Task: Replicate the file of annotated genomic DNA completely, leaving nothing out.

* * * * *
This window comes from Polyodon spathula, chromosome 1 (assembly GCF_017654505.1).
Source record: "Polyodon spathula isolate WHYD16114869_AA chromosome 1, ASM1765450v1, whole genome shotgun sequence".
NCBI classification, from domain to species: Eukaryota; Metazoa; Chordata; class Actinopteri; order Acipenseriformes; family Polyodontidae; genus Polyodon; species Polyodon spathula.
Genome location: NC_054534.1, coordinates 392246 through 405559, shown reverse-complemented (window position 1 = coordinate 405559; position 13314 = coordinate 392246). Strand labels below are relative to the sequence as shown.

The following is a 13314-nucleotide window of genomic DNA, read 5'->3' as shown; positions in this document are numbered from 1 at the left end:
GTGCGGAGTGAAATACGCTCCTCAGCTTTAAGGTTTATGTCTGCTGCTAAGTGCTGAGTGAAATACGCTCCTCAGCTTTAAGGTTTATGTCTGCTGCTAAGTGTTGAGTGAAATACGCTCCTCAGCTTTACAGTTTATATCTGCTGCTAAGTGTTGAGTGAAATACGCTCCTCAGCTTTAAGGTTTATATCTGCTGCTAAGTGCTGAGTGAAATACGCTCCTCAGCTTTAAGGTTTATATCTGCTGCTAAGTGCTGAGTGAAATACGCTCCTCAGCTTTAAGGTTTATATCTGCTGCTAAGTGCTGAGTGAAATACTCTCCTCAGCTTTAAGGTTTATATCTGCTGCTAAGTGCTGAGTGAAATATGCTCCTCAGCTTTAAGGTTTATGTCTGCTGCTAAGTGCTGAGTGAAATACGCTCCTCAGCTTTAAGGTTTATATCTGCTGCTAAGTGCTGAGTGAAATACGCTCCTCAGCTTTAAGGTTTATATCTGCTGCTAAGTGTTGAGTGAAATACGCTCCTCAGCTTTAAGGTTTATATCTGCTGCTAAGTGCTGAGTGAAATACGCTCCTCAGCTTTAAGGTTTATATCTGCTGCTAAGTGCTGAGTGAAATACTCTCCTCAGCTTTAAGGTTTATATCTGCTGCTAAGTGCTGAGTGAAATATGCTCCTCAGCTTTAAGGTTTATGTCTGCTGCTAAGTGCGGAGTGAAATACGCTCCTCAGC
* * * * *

This window comes from Polyodon spathula, chromosome 1 (assembly GCF_017654505.1).
Source record: "Polyodon spathula isolate WHYD16114869_AA chromosome 1, ASM1765450v1, whole genome shotgun sequence".
NCBI classification, from domain to species: Eukaryota; Metazoa; Chordata; class Actinopteri; order Acipenseriformes; family Polyodontidae; genus Polyodon; species Polyodon spathula.
Genome location: NC_054534.1, coordinates 392246 through 405559, shown reverse-complemented (window position 1 = coordinate 405559; position 13314 = coordinate 392246). Strand labels below are relative to the sequence as shown.

The following is a 13314-nucleotide window of genomic DNA, read 5'->3' as shown; positions in this document are numbered from 1 at the left end:
GTGCGGAGTGAAATACGCTCCTCAGCTTTAAGGTTTATGTCTGCTGCTAAGTGCTGAGTGAAATACGCTCCTCAGCTTTAAGGTTTATGTCTGCTGCTAAGTGTTGAGTGAAATACGCTCCTCAGCTTTACAGTTTATATCTGCTGCTAAGTGTTGAGTGAAATACGCTCCTCAGCTTTAAGGTTTATATCTGCTGCTAAGTGCTGAGTGAAATACGCTCCTCAGCTTTAAGGTTTATATCTGCTGCTAAGTGCTGAGTGAAATACGCTCCTCAGCTTTAAGGTTTATATCTGCTGCTAAGTGCTGAGTGAAATACTCTCCTCAGCTTTAAGGTTTATATCTGCTGCTAAGTGCTGAGTGAAATATGCTCCTCAGCTTTAAGGTTTATGTCTGCTGCTAAGTGCTGAGTGAAATACGCTCCTCAGCTTTAAGGTTTATATCTGCTGCTAAGTGCTGAGTGAAATACGCTCCTCAGCTTTAAGGTTTATATCTGCTGCTAAGTGTTGAGTGAAATACGCTCCTCAGCTTTAAGGTTTATATCTGCTGCTAAGTGCTGAGTGAAATACGCTCCTCAGCTTTAAGGTTTATATCTGCTGCTAAGTGCTGAGTGAAATACTCTCCTCAGCTTTAAGGTTTATATCTGCTGCTAAGTGCTGAGTGAAATATGCTCCTCAGCTTTAAGGTTTATGTCTGCTGCTAAGTGCGGAGTGAAATACGCTCCTCAGC